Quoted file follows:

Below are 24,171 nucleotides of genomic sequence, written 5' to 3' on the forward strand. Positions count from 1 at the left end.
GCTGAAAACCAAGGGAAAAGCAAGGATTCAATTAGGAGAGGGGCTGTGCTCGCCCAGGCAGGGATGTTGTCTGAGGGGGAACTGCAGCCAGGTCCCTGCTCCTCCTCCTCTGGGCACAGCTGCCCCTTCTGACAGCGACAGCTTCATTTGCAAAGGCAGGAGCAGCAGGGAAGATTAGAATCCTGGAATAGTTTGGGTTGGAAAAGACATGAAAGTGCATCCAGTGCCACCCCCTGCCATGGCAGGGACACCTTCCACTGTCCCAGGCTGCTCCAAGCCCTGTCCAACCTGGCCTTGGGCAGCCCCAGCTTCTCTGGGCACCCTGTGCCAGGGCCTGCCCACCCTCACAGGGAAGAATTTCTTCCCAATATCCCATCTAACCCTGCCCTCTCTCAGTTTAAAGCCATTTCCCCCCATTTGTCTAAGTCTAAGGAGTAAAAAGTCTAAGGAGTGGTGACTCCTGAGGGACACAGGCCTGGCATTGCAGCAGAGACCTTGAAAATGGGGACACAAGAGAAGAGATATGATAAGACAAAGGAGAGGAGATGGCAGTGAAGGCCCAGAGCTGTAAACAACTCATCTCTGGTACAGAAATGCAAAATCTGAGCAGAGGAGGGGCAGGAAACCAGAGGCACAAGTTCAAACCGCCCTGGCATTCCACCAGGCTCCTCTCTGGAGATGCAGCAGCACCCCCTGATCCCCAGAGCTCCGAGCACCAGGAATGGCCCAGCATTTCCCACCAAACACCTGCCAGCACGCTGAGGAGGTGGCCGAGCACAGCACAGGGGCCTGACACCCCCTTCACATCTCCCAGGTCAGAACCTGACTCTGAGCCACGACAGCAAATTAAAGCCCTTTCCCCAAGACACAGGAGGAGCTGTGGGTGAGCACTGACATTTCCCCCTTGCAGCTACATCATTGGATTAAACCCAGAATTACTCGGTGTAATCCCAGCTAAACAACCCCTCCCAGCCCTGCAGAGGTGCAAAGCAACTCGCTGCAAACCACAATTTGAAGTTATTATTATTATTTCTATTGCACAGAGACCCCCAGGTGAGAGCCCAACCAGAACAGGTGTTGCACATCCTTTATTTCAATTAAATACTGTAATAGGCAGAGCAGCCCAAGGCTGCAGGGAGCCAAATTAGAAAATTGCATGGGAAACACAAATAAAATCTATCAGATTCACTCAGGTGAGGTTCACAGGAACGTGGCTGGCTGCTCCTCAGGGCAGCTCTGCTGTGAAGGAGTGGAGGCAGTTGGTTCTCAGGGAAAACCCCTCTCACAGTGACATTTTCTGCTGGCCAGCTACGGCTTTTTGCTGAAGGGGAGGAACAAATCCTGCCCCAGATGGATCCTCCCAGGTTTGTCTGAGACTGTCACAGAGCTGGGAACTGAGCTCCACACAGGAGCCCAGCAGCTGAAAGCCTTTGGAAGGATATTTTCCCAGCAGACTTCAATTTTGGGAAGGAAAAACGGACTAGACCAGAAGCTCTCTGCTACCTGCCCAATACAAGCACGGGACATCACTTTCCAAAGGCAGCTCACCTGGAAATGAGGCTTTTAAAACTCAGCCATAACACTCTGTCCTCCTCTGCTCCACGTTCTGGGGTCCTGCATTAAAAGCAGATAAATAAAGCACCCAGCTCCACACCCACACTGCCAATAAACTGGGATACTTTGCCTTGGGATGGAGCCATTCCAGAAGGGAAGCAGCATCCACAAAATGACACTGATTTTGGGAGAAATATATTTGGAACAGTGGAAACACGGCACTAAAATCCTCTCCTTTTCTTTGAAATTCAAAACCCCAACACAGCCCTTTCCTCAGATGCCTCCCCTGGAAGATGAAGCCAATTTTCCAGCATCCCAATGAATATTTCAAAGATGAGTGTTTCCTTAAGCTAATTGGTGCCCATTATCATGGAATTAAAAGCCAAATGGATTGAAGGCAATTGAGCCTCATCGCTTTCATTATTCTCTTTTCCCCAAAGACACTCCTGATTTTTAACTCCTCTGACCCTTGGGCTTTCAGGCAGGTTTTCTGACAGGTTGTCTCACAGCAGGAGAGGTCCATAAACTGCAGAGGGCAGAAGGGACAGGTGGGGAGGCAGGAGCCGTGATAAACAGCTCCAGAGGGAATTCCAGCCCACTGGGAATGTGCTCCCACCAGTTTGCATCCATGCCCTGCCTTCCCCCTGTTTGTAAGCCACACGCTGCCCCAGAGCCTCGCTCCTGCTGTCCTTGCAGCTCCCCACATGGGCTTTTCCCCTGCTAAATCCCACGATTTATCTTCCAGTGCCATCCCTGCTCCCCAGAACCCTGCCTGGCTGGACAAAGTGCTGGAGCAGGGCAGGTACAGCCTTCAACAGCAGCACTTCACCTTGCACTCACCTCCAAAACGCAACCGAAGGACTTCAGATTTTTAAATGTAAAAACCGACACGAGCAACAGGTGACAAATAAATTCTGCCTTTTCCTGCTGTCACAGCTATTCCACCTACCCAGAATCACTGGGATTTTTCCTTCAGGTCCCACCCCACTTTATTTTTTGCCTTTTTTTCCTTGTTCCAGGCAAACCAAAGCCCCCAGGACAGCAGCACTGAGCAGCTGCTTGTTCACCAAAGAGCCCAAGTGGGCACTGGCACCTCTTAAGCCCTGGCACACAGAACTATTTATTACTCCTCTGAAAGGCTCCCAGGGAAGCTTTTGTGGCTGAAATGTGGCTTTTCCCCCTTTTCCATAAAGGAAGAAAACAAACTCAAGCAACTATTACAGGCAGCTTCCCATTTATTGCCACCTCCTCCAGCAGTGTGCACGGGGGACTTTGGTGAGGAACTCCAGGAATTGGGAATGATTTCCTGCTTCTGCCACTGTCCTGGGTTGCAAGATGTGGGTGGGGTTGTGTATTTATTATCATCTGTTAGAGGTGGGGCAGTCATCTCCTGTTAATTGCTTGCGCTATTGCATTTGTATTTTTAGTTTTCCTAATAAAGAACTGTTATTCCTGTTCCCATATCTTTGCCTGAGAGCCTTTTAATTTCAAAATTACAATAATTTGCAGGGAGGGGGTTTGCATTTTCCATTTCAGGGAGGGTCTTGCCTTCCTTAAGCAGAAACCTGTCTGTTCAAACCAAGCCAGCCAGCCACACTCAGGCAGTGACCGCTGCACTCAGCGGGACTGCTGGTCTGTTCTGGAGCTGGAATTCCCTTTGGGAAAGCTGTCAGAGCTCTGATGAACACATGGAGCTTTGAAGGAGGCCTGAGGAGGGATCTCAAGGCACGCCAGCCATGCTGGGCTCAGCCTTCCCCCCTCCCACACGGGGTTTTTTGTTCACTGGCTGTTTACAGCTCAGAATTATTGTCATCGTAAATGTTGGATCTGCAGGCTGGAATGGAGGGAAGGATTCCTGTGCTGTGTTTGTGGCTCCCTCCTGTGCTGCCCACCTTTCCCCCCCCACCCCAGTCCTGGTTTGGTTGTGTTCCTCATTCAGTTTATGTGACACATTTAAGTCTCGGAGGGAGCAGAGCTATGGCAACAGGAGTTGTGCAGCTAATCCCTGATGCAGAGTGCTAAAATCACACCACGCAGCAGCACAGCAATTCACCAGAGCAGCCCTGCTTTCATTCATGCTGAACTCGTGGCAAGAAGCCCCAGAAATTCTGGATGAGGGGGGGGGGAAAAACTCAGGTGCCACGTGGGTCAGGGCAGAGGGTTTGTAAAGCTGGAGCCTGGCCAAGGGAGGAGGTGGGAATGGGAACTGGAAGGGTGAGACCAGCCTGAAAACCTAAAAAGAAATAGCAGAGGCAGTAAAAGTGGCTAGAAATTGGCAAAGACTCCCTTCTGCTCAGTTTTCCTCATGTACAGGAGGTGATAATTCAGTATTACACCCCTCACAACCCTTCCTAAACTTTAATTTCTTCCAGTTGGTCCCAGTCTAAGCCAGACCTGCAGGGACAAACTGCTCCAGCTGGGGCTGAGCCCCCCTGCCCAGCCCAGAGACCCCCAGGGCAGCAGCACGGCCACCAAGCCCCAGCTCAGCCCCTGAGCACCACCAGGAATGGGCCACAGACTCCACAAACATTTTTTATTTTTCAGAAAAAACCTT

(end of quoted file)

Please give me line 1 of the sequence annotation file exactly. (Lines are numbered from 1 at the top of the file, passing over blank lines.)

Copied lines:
Below are 24,171 nucleotides of genomic sequence, written 5' to 3' on the forward strand. Positions count from 1 at the left end.